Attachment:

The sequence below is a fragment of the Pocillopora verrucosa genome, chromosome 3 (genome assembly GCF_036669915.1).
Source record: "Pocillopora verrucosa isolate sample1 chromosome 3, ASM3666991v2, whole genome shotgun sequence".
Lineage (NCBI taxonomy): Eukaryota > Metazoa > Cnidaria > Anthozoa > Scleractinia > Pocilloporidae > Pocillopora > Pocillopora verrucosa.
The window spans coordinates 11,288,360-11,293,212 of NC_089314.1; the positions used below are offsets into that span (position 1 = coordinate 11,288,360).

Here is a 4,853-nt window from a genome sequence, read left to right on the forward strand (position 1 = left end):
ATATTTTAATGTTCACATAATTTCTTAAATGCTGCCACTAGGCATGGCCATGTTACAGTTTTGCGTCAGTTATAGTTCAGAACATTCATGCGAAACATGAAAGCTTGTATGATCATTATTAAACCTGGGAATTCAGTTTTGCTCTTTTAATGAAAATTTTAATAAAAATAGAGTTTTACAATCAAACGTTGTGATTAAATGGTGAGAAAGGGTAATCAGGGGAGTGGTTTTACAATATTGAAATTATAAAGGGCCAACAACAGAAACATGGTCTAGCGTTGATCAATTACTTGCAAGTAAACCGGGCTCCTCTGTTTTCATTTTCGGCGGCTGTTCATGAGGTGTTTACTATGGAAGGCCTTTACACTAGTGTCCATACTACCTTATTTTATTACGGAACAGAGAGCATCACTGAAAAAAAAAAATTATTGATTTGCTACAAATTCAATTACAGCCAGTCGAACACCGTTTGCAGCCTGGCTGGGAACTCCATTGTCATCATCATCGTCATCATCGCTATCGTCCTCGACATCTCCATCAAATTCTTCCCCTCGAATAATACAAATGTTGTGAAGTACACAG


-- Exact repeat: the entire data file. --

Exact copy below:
The sequence below is a fragment of the Pocillopora verrucosa genome, chromosome 3 (genome assembly GCF_036669915.1).
Source record: "Pocillopora verrucosa isolate sample1 chromosome 3, ASM3666991v2, whole genome shotgun sequence".
Lineage (NCBI taxonomy): Eukaryota > Metazoa > Cnidaria > Anthozoa > Scleractinia > Pocilloporidae > Pocillopora > Pocillopora verrucosa.
The window spans coordinates 11,288,360-11,293,212 of NC_089314.1; the positions used below are offsets into that span (position 1 = coordinate 11,288,360).

Here is a 4,853-nt window from a genome sequence, read left to right on the forward strand (position 1 = left end):
ATATTTTAATGTTCACATAATTTCTTAAATGCTGCCACTAGGCATGGCCATGTTACAGTTTTGCGTCAGTTATAGTTCAGAACATTCATGCGAAACATGAAAGCTTGTATGATCATTATTAAACCTGGGAATTCAGTTTTGCTCTTTTAATGAAAATTTTAATAAAAATAGAGTTTTACAATCAAACGTTGTGATTAAATGGTGAGAAAGGGTAATCAGGGGAGTGGTTTTACAATATTGAAATTATAAAGGGCCAACAACAGAAACATGGTCTAGCGTTGATCAATTACTTGCAAGTAAACCGGGCTCCTCTGTTTTCATTTTCGGCGGCTGTTCATGAGGTGTTTACTATGGAAGGCCTTTACACTAGTGTCCATACTACCTTATTTTATTACGGAACAGAGAGCATCACTGAAAAAAAAAAATTATTGATTTGCTACAAATTCAATTACAGCCAGTCGAACACCGTTTGCAGCCTGGCTGGGAACTCCATTGTCATCATCATCGTCATCATCGCTATCGTCCTCGACATCTCCATCAAATTCTTCCCCTCGAATAATACAAATGTTGTGAAGTACACAG